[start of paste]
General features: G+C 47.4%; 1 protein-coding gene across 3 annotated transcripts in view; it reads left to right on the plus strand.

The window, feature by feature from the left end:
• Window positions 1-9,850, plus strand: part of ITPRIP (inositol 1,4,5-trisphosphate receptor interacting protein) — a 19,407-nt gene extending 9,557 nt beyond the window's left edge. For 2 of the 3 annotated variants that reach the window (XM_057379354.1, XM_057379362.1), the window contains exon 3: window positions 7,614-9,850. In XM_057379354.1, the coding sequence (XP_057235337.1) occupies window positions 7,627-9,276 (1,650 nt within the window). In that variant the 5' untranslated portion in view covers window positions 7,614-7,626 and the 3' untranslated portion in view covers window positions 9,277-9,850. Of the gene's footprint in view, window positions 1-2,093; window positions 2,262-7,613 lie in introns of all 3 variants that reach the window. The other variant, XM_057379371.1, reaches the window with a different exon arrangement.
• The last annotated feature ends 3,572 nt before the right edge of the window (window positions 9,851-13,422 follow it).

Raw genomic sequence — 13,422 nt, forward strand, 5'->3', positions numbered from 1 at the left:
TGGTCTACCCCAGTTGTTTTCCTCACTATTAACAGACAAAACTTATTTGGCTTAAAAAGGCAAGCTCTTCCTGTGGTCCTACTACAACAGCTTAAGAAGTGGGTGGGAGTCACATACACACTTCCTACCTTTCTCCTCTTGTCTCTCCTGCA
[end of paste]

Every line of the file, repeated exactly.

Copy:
General features: G+C 47.4%; 1 protein-coding gene across 3 annotated transcripts in view; it reads left to right on the plus strand.

The window, feature by feature from the left end:
• Window positions 1-9,850, plus strand: part of ITPRIP (inositol 1,4,5-trisphosphate receptor interacting protein) — a 19,407-nt gene extending 9,557 nt beyond the window's left edge. For 2 of the 3 annotated variants that reach the window (XM_057379354.1, XM_057379362.1), the window contains exon 3: window positions 7,614-9,850. In XM_057379354.1, the coding sequence (XP_057235337.1) occupies window positions 7,627-9,276 (1,650 nt within the window). In that variant the 5' untranslated portion in view covers window positions 7,614-7,626 and the 3' untranslated portion in view covers window positions 9,277-9,850. Of the gene's footprint in view, window positions 1-2,093; window positions 2,262-7,613 lie in introns of all 3 variants that reach the window. The other variant, XM_057379371.1, reaches the window with a different exon arrangement.
• The last annotated feature ends 3,572 nt before the right edge of the window (window positions 9,851-13,422 follow it).

Raw genomic sequence — 13,422 nt, forward strand, 5'->3', positions numbered from 1 at the left:
TGGTCTACCCCAGTTGTTTTCCTCACTATTAACAGACAAAACTTATTTGGCTTAAAAAGGCAAGCTCTTCCTGTGGTCCTACTACAACAGCTTAAGAAGTGGGTGGGAGTCACATACACACTTCCTACCTTTCTCCTCTTGTCTCTCCTGCA